“The Federal Ministry of Youth and Sports Development wishes to inform the general public and all Nigerian Youths that the selection process has been concluded for successful applicants for the #DigitalSkillsTraining scheduled for April 11 to 30, 2021,” the statement said.

    The Ministry added that only successful applicants that were contacted by the Ministry are to report at the training venue. Those who were not successful but arrive at the training would not be admitted.

    Upcoming #DigitalSkillsTraining Programmes of the Ministry will be widely publicized on , on : and on the Ministry’s social media handles,” the statement added.

    What you should know 

    Recall that Nairametrics reported in November 2020, that the Ministry of Youths and Sports Development announced it will scale up its digital skills training to cover 500,000 youths across the country after securing funding under the COVID-19 stimulus budget.

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    Business News

    Cost of building materials rise by over 60% in one year

    The price of building materials in the market experienced a rise of over 60% in the last one year.



    2nd Niger Bridge, Suicide on Third Mainland Bridge

    The cost of Cement, Steel, Tiles and Plaster of Paris (PoP) cement, among others have risen by over 60% between March 2020 and March 2021.

    For instance, the cost of steel, which was sold at N234,000 per tonne as of March 2020, had increased to N380,000 at the end of March 2021. This represents a 62% increase within the period under review.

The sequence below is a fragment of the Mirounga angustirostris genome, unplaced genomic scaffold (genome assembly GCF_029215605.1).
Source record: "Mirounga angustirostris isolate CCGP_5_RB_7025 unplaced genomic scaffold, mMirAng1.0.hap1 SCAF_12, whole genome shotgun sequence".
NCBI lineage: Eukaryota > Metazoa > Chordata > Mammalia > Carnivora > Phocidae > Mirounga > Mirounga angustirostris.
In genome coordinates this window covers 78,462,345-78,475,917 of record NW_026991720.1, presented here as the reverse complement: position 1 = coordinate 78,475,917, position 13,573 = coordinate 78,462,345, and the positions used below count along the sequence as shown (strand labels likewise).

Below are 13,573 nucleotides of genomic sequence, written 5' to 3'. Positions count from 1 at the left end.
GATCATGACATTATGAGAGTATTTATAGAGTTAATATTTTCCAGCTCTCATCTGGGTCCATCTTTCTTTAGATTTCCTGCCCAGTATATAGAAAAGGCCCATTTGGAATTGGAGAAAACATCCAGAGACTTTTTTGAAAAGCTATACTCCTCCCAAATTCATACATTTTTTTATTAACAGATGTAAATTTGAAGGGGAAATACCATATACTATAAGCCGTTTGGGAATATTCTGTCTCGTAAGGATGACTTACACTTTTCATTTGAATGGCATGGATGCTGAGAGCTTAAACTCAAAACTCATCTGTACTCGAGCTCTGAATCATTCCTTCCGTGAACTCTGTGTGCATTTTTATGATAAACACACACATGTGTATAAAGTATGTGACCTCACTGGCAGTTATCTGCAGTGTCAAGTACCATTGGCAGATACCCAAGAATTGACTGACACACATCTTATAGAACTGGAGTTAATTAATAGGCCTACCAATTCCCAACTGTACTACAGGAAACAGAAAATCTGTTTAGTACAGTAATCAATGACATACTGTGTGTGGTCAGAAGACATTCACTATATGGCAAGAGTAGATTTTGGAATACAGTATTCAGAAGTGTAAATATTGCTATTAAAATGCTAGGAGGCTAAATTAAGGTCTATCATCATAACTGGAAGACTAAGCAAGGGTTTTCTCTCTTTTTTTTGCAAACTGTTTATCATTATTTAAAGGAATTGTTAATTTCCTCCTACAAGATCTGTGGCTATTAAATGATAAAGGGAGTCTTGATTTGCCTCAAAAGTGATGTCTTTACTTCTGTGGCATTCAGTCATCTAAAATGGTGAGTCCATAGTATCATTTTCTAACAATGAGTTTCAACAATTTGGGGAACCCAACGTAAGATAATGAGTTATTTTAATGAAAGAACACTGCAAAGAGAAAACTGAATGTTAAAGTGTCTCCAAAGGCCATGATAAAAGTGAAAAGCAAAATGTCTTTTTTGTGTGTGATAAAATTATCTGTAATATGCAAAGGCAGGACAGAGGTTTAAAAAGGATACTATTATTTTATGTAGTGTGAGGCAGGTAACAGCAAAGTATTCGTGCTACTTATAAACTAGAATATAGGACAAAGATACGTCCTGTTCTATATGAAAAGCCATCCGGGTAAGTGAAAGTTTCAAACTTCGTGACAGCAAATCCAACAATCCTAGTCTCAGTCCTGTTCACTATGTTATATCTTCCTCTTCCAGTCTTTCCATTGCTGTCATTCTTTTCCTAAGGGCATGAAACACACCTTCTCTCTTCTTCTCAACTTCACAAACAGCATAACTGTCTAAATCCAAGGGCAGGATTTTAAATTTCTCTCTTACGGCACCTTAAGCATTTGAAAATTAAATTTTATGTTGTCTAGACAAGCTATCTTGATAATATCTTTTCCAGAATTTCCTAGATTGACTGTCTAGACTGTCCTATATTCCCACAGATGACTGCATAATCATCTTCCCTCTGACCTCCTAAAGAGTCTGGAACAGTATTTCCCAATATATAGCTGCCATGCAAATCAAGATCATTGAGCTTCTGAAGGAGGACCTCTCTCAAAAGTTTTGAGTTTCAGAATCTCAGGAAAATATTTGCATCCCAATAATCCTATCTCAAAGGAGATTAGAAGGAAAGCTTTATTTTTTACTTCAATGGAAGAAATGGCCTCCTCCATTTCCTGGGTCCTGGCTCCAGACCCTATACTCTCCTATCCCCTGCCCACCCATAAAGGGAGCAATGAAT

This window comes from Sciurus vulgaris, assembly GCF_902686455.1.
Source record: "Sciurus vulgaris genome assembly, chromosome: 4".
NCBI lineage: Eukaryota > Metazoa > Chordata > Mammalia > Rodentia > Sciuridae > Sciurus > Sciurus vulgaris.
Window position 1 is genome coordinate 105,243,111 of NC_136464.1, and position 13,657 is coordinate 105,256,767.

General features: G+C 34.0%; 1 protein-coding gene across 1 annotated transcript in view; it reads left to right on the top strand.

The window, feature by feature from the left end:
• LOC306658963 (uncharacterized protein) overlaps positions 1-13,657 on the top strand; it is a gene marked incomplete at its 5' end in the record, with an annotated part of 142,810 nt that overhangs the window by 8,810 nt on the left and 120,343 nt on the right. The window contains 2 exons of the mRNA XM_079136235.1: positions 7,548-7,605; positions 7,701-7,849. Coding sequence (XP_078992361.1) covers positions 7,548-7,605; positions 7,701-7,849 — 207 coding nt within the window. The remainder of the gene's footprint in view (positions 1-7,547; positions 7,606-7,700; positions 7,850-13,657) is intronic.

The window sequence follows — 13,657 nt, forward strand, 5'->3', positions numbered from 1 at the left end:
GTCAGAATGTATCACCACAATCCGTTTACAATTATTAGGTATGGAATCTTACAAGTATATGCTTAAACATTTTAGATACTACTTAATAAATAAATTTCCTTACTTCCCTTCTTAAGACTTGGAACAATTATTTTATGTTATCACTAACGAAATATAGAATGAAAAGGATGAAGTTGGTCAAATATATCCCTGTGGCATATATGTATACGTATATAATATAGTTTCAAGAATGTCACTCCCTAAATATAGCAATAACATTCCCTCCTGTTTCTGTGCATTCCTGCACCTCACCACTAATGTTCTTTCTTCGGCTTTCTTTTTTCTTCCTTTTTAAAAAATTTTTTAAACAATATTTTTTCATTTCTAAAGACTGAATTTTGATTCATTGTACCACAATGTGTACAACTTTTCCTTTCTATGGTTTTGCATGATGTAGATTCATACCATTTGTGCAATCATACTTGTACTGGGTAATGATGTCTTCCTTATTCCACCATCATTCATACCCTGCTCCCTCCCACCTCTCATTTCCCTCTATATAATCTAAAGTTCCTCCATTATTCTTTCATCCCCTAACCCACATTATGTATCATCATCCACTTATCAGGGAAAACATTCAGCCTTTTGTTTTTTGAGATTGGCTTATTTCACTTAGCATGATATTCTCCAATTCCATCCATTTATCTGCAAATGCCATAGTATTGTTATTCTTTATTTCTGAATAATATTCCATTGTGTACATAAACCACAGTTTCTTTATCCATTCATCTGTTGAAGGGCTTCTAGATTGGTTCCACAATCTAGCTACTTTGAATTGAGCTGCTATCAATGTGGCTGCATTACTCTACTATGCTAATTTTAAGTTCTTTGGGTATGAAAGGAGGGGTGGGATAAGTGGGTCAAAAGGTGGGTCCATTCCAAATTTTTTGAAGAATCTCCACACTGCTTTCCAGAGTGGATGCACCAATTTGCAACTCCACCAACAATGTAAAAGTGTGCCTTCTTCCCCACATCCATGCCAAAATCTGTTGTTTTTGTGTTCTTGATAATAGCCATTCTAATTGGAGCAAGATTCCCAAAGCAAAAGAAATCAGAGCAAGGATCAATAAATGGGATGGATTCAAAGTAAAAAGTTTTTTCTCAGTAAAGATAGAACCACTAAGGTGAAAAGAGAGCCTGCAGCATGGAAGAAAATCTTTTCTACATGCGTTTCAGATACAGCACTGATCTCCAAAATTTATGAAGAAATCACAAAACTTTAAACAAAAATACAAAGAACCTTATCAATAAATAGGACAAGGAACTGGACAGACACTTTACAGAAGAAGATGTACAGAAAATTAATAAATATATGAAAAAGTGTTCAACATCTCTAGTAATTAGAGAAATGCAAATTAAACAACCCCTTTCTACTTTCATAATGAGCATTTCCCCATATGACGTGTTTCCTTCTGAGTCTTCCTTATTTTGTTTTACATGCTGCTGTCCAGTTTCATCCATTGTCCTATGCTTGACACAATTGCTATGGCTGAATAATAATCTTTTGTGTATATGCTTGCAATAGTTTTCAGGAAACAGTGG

While Dangote Cement increased from N2,600 to N3,800 (though it is sold at N3,600 in some areas in Lagos), Lafarge Cement and BUA Cement increased from N2,400 and N2,250 to N3,600 and N3,250 respectively within the same period.

    The price hikes are not limited to the cost of steel and cement alone but also to other materials like Tiles, PoP cement, and roofing sheets.

    The cost of super white cement increased from N2,500 (25kg) to N3,700, and the cost of high-quality white cement (40kg) also increased from N4,000 to N6,500.

    The cost of gravel increased from N80,000 to N140,000; that of 8mm diameter and 25mm diameter (imported) increased from N234,000 and N245,000 to N330,000 and N380,000 respectively.

    Doors are not left out in the hike. Costs of Flush door (high quality), Panel door and Turkish steel door (1,500 x 2,100) also rose from N35,000, N40,000, N165,000 to N60,000, N75,000 and N235,000 respectively.

    Why the hike?

    Industry experts have attributed the hike to persistent depreciation of the naira and the rising cost of other building materials.

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    Tunde Oluwole, a fellow of the Nigerian Institute of Builders, explained that the development was caused by high interest rate, inflation, increasing exchange rate and scarcity of forex in the country.

    He said, “The increasing prices in Nigeria is a result of the combined effects of high-interest rates, devaluation of the naira, inflation, and non-effective distribution network of the materials.”

    To Kolawole Adebisi, an Estate Developer, the development in the cement industry is caused by the ban of imported cement in the country.

    He told Nairametrics that he is not against the ban, as the government’s intention is to boost local production of cement but explained that “the local manufacturers were unable to produce enough cement to meet the demand and this contributed to the rising cost of the product.”